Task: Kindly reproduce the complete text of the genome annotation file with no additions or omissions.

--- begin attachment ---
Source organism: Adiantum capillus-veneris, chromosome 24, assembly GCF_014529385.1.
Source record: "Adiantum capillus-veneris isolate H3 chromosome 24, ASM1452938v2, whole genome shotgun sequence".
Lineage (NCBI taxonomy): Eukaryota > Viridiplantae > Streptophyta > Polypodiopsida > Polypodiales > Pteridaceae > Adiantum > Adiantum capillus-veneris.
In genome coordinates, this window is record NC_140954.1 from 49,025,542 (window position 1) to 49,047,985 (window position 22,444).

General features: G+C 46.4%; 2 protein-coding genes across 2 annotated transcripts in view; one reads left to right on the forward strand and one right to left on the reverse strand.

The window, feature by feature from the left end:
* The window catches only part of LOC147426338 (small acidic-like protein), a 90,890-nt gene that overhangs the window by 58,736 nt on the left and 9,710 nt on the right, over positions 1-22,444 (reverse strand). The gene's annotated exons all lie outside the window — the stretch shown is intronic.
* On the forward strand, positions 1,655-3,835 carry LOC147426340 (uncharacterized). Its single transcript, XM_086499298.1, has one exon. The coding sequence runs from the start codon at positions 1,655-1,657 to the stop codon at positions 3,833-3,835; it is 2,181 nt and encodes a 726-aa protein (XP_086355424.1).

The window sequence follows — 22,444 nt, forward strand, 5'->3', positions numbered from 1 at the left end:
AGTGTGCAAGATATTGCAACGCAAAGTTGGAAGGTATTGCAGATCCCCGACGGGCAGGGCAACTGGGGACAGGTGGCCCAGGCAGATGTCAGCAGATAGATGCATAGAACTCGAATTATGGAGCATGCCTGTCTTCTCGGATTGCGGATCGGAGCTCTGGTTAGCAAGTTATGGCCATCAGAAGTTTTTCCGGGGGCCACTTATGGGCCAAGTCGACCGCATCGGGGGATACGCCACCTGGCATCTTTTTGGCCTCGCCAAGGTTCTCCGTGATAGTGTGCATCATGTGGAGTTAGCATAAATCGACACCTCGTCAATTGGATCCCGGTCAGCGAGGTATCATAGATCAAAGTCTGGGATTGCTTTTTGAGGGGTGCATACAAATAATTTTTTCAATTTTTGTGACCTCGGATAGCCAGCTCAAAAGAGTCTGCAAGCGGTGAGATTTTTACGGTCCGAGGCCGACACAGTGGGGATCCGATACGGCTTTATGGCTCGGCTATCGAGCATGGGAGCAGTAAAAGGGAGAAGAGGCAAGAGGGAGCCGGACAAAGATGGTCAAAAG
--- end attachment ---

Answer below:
Source organism: Adiantum capillus-veneris, chromosome 24, assembly GCF_014529385.1.
Source record: "Adiantum capillus-veneris isolate H3 chromosome 24, ASM1452938v2, whole genome shotgun sequence".
Lineage (NCBI taxonomy): Eukaryota > Viridiplantae > Streptophyta > Polypodiopsida > Polypodiales > Pteridaceae > Adiantum > Adiantum capillus-veneris.
In genome coordinates, this window is record NC_140954.1 from 49,025,542 (window position 1) to 49,047,985 (window position 22,444).

General features: G+C 46.4%; 2 protein-coding genes across 2 annotated transcripts in view; one reads left to right on the forward strand and one right to left on the reverse strand.

The window, feature by feature from the left end:
* The window catches only part of LOC147426338 (small acidic-like protein), a 90,890-nt gene that overhangs the window by 58,736 nt on the left and 9,710 nt on the right, over positions 1-22,444 (reverse strand). The gene's annotated exons all lie outside the window — the stretch shown is intronic.
* On the forward strand, positions 1,655-3,835 carry LOC147426340 (uncharacterized). Its single transcript, XM_086499298.1, has one exon. The coding sequence runs from the start codon at positions 1,655-1,657 to the stop codon at positions 3,833-3,835; it is 2,181 nt and encodes a 726-aa protein (XP_086355424.1).

The window sequence follows — 22,444 nt, forward strand, 5'->3', positions numbered from 1 at the left end:
AGTGTGCAAGATATTGCAACGCAAAGTTGGAAGGTATTGCAGATCCCCGACGGGCAGGGCAACTGGGGACAGGTGGCCCAGGCAGATGTCAGCAGATAGATGCATAGAACTCGAATTATGGAGCATGCCTGTCTTCTCGGATTGCGGATCGGAGCTCTGGTTAGCAAGTTATGGCCATCAGAAGTTTTTCCGGGGGCCACTTATGGGCCAAGTCGACCGCATCGGGGGATACGCCACCTGGCATCTTTTTGGCCTCGCCAAGGTTCTCCGTGATAGTGTGCATCATGTGGAGTTAGCATAAATCGACACCTCGTCAATTGGATCCCGGTCAGCGAGGTATCATAGATCAAAGTCTGGGATTGCTTTTTGAGGGGTGCATACAAATAATTTTTTCAATTTTTGTGACCTCGGATAGCCAGCTCAAAAGAGTCTGCAAGCGGTGAGATTTTTACGGTCCGAGGCCGACACAGTGGGGATCCGATACGGCTTTATGGCTCGGCTATCGAGCATGGGAGCAGTAAAAGGGAGAAGAGGCAAGAGGGAGCCGGACAAAGATGGTCAAAAG